Ever since computers came on the scene in the middle of the previous century (yes, it really has been that long), pundits and other great thinkers have envisioned these machines taking over any number of manual tasks in order to give workers and everyone else more free time to work at other things, or to just relax.
One of the latest applications being touted for computer technology is the so-called "driverless" automobile -- a car that simply allows passengers to sit back and be taken to their destinations with no thought of having to sit behind a wheel and pay attention to the road ahead.
According to a recent Forbes article about Google's attempt to develop such a vehicle, the driverless car will be guided by GPS technology and a battery of intricate sensors. Google Chairman Eric Schmidt is, in fact, quoted as saying, "It's reallyan error that we're allowed to drivethe car."
So why not just crank these things out and be done with the bother of driving? Because the technology is far from fully developed, meaning that it is risky -- for individuals in the vehicle and for the companies that insure such cars.
In the Forbes piece, Bryan Reimer, a research scientist at the Massachusetts Institute of Technology'sAgeLab, said he's not ready to trust anyone with a vehicle that so fully turns the driver into a passenger.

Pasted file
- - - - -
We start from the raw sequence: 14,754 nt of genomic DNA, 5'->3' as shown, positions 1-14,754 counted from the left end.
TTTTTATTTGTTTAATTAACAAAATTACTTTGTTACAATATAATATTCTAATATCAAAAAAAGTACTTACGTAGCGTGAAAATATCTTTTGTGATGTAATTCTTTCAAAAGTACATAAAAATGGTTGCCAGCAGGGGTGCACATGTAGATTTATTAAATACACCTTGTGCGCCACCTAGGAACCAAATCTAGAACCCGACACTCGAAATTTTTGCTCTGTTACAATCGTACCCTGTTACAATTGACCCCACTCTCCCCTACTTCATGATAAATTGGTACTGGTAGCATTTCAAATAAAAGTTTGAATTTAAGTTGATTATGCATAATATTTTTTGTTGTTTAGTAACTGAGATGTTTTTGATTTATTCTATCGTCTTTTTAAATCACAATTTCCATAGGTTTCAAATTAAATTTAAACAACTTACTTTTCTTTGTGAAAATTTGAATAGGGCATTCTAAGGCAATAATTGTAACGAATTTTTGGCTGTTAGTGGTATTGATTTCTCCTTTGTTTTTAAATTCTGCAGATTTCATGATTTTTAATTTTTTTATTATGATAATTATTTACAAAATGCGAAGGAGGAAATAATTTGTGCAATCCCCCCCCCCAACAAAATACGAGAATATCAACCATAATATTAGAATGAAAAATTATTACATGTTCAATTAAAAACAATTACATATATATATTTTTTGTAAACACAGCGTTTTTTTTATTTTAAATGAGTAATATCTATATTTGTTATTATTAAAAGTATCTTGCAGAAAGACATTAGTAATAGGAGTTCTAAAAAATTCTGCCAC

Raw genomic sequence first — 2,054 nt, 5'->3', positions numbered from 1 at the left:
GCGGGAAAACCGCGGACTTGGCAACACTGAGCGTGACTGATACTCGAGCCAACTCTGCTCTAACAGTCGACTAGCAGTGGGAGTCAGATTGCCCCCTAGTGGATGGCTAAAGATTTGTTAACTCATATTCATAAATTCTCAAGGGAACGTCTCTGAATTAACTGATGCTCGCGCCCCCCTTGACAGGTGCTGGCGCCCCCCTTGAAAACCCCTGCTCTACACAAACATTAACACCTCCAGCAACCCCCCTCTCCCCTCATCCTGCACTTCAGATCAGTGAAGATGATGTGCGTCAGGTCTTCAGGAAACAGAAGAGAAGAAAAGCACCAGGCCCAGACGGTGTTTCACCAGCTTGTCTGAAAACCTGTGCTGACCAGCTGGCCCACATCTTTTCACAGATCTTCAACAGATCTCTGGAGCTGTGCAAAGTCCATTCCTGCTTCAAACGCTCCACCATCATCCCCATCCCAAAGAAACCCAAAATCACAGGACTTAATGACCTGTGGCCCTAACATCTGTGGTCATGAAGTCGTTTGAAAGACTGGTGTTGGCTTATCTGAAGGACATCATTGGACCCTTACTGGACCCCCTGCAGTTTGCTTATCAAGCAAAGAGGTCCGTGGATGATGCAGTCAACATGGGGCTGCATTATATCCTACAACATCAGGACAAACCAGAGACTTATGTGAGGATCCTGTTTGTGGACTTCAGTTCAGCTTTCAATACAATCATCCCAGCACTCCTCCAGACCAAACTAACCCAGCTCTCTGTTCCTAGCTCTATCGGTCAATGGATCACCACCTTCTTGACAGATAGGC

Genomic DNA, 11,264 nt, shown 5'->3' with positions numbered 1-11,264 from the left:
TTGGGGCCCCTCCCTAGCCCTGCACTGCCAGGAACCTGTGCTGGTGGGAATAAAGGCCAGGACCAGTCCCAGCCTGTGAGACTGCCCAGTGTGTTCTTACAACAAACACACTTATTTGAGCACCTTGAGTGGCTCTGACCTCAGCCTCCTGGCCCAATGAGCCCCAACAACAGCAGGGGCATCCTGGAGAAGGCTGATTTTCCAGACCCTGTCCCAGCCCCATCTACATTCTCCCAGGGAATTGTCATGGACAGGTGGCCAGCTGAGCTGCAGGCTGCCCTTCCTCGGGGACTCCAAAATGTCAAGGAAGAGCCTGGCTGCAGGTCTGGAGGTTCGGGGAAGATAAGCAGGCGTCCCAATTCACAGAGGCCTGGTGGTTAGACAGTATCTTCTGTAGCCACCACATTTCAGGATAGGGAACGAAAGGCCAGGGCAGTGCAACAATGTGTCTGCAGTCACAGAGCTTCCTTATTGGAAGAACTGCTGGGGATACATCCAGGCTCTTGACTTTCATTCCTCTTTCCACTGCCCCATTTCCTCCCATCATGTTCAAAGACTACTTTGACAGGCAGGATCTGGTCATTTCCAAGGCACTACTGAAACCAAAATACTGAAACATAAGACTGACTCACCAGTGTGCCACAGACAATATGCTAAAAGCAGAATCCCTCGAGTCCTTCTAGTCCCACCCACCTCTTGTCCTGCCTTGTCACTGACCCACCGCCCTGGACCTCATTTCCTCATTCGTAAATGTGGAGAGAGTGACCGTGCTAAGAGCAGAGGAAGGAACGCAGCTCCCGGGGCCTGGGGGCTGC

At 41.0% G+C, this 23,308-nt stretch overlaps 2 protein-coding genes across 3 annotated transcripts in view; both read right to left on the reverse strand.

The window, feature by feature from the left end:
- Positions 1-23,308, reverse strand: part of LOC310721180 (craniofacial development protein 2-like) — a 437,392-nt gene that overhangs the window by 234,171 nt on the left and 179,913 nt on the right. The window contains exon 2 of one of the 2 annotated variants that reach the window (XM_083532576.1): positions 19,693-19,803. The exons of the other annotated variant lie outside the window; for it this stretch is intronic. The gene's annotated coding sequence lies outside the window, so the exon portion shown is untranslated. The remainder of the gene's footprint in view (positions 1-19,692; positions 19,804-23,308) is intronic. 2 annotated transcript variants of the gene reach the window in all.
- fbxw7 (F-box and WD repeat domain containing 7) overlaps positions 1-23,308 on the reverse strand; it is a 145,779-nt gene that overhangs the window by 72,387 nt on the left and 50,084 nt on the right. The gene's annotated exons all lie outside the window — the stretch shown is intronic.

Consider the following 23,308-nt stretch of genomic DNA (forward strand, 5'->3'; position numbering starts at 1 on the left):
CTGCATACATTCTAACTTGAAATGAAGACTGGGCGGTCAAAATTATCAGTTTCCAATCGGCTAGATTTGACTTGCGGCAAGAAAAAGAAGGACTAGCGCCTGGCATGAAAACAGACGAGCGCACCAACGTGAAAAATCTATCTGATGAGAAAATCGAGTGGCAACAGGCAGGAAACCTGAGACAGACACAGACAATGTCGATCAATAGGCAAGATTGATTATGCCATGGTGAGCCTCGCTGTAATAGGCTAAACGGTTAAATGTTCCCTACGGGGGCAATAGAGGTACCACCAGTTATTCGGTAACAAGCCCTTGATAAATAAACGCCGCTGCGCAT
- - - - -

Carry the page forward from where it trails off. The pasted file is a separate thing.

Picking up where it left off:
Reimer said, "We have case study upon case study of how individuals are terrible overseers of autonomous systems." Even in cars that can largely function without drivers, the article added, human operators need to remain alert to be able to take over at a moment's notice. "In those situations, inattention could be fatal."
Now think for a moment about the many technologies available to companies overall and risk managers in particular. We have no trouble trusting applications and methods that have proven to be successful in our own industry and elsewhere, but newer technologies that promise the moon we are not so eager to adopt. We would love, of course, to turn more and more things over to automated systems that we can simply turn on and promptly ignore, but the reality is that very few such systems exist.
To address the question above: No, technology in itself is not a risk factor. But, technology that is not fully tested in its intended operational environment certainly could be a danger. Further, technology for which we, as humans, are not ready is also a problem (as illustrated by the response to development of a driverless car).
This is a problem inherent with technology development, marketing and distribution.
Because technology tends to be developed at an incredibly rapid pace (thanks, ironically, to the automation involved in the development process), we are often caught in a position of being completely unprepared when the given technology becomes a real product with pie-in-the-sky benefits.
It takes a while to figure out how we will use a new technology is a way that is not opening up risks for us and our customers.
A key lesson for risk managers is to not allow the wave of technology implementation to get ahead of our ability to deal with it.
ARA TREMBLY is founder of The Tech Consultant and The Rogue Guru Blog. He can be reached at firstname.lastname@example.org.
March 1, 2013
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